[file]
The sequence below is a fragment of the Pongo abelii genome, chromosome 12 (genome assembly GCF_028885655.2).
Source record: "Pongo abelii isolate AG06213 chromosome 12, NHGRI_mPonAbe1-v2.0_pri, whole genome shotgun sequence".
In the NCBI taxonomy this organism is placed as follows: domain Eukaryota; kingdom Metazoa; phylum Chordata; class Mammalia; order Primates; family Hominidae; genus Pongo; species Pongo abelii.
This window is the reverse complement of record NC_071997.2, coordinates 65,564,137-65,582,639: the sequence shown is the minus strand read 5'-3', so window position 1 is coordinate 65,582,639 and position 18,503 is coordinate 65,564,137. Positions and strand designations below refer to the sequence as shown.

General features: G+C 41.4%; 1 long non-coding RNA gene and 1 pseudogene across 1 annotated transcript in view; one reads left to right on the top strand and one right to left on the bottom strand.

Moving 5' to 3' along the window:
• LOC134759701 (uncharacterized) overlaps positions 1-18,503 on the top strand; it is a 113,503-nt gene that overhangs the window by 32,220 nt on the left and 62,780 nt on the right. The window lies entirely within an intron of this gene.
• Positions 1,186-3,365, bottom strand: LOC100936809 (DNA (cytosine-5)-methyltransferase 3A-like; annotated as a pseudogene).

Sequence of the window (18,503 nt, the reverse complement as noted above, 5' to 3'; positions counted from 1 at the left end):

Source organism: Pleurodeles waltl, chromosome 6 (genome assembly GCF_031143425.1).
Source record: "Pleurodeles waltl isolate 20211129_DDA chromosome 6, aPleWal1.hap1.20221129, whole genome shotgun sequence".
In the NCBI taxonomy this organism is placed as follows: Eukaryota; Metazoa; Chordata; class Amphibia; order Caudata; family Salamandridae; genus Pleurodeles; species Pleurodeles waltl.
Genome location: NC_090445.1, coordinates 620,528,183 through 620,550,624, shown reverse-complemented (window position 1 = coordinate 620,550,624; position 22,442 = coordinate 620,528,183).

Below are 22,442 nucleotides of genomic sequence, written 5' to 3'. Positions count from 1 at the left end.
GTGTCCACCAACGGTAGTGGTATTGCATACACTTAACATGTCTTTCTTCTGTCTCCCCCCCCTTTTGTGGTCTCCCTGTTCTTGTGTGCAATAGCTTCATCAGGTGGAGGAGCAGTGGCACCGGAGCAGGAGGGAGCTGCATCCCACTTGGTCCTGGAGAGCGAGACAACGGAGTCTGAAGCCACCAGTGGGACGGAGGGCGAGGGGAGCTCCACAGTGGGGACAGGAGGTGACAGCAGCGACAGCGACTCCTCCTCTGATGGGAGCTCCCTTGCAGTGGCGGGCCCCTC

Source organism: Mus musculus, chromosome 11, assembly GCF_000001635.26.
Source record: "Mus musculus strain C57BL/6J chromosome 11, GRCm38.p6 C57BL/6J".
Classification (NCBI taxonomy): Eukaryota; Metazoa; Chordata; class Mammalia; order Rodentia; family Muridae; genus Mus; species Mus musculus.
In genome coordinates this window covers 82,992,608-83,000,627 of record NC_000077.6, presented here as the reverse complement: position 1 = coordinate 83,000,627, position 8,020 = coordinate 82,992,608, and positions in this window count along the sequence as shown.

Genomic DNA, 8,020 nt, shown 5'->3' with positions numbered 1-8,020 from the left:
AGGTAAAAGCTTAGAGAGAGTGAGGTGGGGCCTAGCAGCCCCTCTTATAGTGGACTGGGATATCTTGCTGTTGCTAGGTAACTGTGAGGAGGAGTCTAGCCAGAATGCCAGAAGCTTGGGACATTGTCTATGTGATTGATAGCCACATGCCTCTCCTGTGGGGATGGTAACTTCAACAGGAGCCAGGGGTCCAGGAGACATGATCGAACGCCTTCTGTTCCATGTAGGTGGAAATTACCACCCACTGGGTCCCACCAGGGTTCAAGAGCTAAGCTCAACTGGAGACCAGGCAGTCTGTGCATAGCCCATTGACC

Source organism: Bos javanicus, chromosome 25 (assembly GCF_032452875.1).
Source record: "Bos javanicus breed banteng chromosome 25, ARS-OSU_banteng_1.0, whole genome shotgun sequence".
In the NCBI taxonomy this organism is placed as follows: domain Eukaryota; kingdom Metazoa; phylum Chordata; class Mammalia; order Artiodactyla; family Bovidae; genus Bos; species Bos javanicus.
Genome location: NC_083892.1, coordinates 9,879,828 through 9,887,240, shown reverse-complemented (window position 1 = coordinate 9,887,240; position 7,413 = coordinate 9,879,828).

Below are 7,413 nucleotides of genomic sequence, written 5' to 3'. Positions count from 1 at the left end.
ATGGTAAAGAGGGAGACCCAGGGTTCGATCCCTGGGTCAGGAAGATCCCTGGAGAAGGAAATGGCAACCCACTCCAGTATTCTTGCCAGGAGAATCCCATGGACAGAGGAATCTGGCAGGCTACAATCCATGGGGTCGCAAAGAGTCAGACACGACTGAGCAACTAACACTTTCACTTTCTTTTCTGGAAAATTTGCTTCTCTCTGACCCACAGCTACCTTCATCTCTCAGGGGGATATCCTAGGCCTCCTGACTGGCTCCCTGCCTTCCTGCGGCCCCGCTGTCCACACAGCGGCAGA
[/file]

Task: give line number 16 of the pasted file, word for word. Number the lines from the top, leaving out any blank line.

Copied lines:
Source organism: Mus musculus, chromosome 11, assembly GCF_000001635.26.